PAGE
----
Storm Locomotive

The Storm Locomotive is a form of high-speed transportation utilized for both passengers and goods across the continent. The engine is powered by the captured essence of storm elementals, which charges the engine to push the drive wheels along rail tracks.  


The standard for many passenger locomotives is to be shaped in such a way to provide reduced air resistance. They possess curved, smooth surfaces with almost hidden cabs for the crew, along with sunken lights with rounded glass covers. Because they are powered by electricity captured from storm essence, the locomotives do not possess any means to release steam through funnels or exterior drive pistons, which help lower air resistance. These locomotives are can reach a maximum speed of 100-125 mph.   Mixed and goods locomotives do not possess the same streamlined appearance, instead having a boxier, squarer appearance with larger drive wheels and exposed bogies. Their buffers are square and possess large exposed light systems to help drive at night. Their cabs are also not as hidden by the main-battery of the engine, allowing a far better view for the engine's crew. These locomotives cannot reach the same speeds as their streamlined counterparts, struggling to reach and maintain 70 to 100 mph.   These engines come in many shapes and sizes depending on the country. As well, these engines can sport different colors and liveries, both based on their rail company and purpose. Goods trains tend to use darker, dirtier colors like reds, browns, and blacks while Passengers tend to be brighter colors like blues, whites, and golds.  
The main distinctions is whether or not the locomotive has a tender. Engines without tenders, often called battery engines, are utilized on short, local services or shunting freight wagons or passenger coaches. Battery engines possess the advantage of being able to pull both goods and passenger services with relative ease. Often, these smaller locomotives are used in larger stations to prepare wagons or coaches and bring them to locomotives for their respective service. These engines are called "station pilots."   Tender engines possess the advantage of larger size and the battery tender which allows for longer journeys. They also possess a stronger system, which gives them more power to pull larger and heavier trains. Because of this, these locomotives are used for services spanning one or several countries. These trains also go further than their smaller counterparts without recharging, while also reaching a much higher speed.


Utilizing interior equipment, the locomotive use the captured storm elemental essence and converts the electrical energy into mechanical energy. This then powers the motors that drive the axles, allowing the train to move. The engineer then utilizes the throttle to control the speed of the locomotive and keeps watch from their position on the footplate. A secondary person, called a regulator, keeps track of the voltage and volatility of the essence. In case of emergency overcharge or "surges", the regulator can attempt to cool the battery with coolant or discharge the electricity into the tracks using a grounding system through the wheels. This is dangerous, however, as it can leave a train unpowered and stranded.   On larger tendered locomotives, storm essence is stored and the tender acts as a form of portable charging station and is utilized while the train is in motion. However, on smaller locomotives and battery locomotives, power is gained by using the locomotives' interior lightning rods which emerge from the sides and capture essence from Arc Towers.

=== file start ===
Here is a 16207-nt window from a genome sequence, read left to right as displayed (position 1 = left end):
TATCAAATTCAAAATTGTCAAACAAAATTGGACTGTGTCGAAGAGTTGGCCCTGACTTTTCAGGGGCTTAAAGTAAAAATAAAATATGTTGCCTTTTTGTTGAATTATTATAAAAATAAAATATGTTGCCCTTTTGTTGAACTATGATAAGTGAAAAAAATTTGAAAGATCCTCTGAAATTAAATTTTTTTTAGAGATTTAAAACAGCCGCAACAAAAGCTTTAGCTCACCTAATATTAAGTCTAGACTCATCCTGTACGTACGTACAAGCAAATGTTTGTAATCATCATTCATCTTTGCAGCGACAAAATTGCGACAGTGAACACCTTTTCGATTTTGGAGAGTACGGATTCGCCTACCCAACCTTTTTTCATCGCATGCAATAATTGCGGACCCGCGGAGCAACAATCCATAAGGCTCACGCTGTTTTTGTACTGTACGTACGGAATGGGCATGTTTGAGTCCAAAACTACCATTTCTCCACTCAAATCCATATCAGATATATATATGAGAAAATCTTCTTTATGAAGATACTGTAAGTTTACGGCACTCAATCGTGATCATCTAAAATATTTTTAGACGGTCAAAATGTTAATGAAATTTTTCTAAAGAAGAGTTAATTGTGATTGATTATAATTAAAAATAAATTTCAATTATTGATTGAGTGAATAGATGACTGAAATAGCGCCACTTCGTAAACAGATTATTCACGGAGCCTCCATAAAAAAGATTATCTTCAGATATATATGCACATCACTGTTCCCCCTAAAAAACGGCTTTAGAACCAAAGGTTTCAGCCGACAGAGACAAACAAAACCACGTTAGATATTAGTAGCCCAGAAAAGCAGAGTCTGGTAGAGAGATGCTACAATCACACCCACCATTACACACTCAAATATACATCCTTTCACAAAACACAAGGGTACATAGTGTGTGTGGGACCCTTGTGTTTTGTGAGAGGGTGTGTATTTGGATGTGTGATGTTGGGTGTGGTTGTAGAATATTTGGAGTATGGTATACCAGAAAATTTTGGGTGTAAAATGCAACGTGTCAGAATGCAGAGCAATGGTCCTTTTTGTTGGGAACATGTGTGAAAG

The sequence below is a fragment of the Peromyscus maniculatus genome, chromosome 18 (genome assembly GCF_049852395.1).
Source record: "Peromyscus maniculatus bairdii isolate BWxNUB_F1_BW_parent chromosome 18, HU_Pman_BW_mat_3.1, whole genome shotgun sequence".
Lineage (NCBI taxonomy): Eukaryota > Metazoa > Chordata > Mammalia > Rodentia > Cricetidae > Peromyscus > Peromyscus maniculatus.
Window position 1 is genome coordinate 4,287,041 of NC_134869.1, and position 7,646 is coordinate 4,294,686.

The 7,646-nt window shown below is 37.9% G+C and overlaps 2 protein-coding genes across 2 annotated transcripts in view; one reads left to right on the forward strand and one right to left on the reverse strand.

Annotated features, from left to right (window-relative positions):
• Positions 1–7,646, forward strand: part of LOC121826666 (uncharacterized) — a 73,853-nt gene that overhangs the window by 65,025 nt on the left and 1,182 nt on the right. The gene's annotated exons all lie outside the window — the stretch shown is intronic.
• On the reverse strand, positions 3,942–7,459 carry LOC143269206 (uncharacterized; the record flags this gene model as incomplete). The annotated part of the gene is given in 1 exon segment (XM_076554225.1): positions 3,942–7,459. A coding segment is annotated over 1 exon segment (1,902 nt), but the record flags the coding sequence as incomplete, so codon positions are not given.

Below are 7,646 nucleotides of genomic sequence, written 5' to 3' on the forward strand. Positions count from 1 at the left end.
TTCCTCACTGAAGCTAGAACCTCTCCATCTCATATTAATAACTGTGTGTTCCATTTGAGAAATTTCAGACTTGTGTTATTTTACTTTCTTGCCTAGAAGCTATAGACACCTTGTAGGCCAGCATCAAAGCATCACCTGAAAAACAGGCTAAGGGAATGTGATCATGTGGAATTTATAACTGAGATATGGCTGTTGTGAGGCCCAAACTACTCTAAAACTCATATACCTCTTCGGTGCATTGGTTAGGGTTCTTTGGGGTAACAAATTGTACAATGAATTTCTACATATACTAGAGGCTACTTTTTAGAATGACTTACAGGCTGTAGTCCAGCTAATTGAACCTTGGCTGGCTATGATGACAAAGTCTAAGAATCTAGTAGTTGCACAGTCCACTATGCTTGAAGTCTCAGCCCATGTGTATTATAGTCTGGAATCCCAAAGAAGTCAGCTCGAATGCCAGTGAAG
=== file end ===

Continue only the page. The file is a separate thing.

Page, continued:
An example of early Storm Locomotive
"Rolling Thunder"
"Jarred Lightning"
"Iron Stormclouds"
100-125 mph
Complement / Crew
One Engineer
One Regulator
Liveries are important to many who work the railways of the continent. As it distinctualizes each company. Liveries are the color schemes, designs, and even coats of arms present on each locomotive and often come in three sets. Passenger colors, Freight or Goods colors, and Mixed colors. However, many companies only utilize two, giving a Goods livery to their Mixed traffic engines on smaller railways.
Nothing is more important to an engine than its crew. Because of this, all crews are often dressed in the uniform of their respective employer, whether it be a state-run or private enterprise. For the most part, this is simply some variant of a dress shirt, tie, and jumpsuit with a company logo.   Crews play a vital role in their engine process, but long journeys can be taxing on them. It is required that crew not work over their shifts and, as such, must swap with a new crews at stations if they begin to exceed this time. While the length of time varies from country to country, the time allotted is roughly 12 continuous hours.


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